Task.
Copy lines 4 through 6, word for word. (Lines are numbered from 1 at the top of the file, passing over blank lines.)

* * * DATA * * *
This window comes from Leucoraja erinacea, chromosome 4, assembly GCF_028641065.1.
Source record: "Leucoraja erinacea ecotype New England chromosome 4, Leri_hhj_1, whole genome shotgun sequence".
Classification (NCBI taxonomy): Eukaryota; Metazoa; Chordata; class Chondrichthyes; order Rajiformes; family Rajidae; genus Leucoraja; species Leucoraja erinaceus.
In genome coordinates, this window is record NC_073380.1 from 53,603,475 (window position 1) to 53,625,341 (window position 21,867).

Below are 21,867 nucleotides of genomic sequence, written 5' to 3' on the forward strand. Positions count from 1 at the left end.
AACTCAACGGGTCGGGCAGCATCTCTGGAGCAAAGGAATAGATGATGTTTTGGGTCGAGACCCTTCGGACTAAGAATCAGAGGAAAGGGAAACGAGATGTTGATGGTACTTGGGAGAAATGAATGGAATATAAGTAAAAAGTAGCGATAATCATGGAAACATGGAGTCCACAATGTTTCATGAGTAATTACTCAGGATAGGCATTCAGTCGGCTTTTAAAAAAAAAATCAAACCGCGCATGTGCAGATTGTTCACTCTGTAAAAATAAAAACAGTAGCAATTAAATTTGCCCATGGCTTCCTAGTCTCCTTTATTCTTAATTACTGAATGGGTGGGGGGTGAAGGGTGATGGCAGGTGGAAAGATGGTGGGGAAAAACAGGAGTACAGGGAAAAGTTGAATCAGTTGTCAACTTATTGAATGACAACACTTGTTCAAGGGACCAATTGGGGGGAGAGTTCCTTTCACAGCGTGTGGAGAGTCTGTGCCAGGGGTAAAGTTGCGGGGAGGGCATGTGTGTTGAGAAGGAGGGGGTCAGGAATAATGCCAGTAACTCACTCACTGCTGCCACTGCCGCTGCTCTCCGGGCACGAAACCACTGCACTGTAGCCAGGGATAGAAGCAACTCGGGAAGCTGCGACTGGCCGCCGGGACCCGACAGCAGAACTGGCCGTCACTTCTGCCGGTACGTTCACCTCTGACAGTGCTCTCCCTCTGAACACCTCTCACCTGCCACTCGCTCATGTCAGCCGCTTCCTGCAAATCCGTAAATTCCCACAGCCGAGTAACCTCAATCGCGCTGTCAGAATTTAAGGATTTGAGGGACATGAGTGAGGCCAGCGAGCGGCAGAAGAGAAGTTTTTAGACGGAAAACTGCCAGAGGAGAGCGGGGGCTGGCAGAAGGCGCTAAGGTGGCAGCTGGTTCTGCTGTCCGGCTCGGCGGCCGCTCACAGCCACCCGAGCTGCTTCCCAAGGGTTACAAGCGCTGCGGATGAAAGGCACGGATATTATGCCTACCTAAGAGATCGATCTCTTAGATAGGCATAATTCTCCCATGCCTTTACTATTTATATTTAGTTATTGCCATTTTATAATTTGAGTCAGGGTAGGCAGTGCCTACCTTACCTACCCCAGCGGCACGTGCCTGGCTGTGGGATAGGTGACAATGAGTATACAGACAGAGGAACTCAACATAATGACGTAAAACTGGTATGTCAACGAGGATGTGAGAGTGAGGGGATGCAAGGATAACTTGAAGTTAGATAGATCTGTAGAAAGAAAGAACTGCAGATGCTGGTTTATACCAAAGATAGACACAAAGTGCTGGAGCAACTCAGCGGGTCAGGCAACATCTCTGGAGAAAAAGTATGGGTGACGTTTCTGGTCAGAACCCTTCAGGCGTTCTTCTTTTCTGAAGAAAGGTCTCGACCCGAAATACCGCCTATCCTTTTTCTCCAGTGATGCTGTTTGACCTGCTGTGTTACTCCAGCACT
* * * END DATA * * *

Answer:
In genome coordinates, this window is record NC_073380.1 from 53,603,475 (window position 1) to 53,625,341 (window position 21,867).

Below are 21,867 nucleotides of genomic sequence, written 5' to 3' on the forward strand. Positions count from 1 at the left end.
AACTCAACGGGTCGGGCAGCATCTCTGGAGCAAAGGAATAGATGATGTTTTGGGTCGAGACCCTTCGGACTAAGAATCAGAGGAAAGGGAAACGAGATGTTGATGGTACTTGGGAGAAATGAATGGAATATAAGTAAAAAGTAGCGATAATCATGGAAACATGGAGTCCACAATGTTTCATGAGTAATTACTCAGGATAGGCATTCAGTCGGCTTTTAAAAAAAAAATCAAACCGCGCATGTGCAGATTGTTCACTCTGTAAAAATAAAAACAGTAGCAATTAAATTTGCCCATGGCTTCCTAGTCTCCTTTATTCTTAATTACTGAATGGGTGGGGGGTGAAGGGTGATGGCAGGTGGAAAGATGGTGGGGAAAAACAGGAGTACAGGGAAAAGTTGAATCAGTTGTCAACTTATTGAATGACAACACTTGTTCAAGGGACCAATTGGGGGGAGAGTTCCTTTCACAGCGTGTGGAGAGTCTGTGCCAGGGGTAAAGTTGCGGGGAGGGCATGTGTGTTGAGAAGGAGGGGGTCAGGAATAATGCCAGTAACTCACTCACTGCTGCCACTGCCGCTGCTCTCCGGGCACGAAACCACTGCACTGTAGCCAGGGATAGAAGCAACTCGGGAAGCTGCGACTGGCCGCCGGGACCCGACAGCAGAACTGGCCGTCACTTCTGCCGGTACGTTCACCTCTGACAGTGCTCTCCCTCTGAACACCTCTCACCTGCCACTCGCTCATGTCAGCCGCTTCCTGCAAATCCGTAAATTCCCACAGCCGAGTAACCTCAATCGCGCTGTCAGAATTTAAGGATTTGAGGGACATGAGTGAGGCCAGCGAGCGGCAGAAGAGAAGTTTTTAGACGGAAAACTGCCAGAGGAGAGCGGGGGCTGGCAGAAGGCGCTAAGGTGGCAGCTGGTTCTGCTGTCCGGCTCGGCGGCCGCTCACAGCCACCCGAGCTGCTTCCCAAGGGTTACAAGCGCTGCGGATGAAAGGCACGGATATTATGCCTACCTAAGAGATCGATCTCTTAGATAGGCATAATTCTCCCATGCCTTTACTATTTATATTTAGTTATTGCCATTTTATAATTTGAGTCAGGGTAGGCAGTGCCTACCTTACCTACCCCAGCGGCACGTGCCTGGCTGTGGGATAGGTGACAATGAGTATACAGACAGAGGAACTCAACATAATGACGTAAAACTGGTATGTCAACGAGGATGTGAGAGTGAGGGGATGCAAGGATAACTTGAAGTTAGATAGATCTGTAGAAAGAAAGAACTGCAGATGCTGGTTTATACCAAAGATAGACACAAAGTGCTGGAGCAACTCAGCGGGTCAGGCAACATCTCTGGAGAAAAAGTATGGGTGACGTTTCTGGTCAGAACCCTTCAGGCGTTCTTCTTTTCTGAAGAAAGGTCTCGACCCGAAATACCGCCTATCCTTTTTCTCCAGTGATGCTGTTTGACCTGCTGTGTTACTCCAGCACT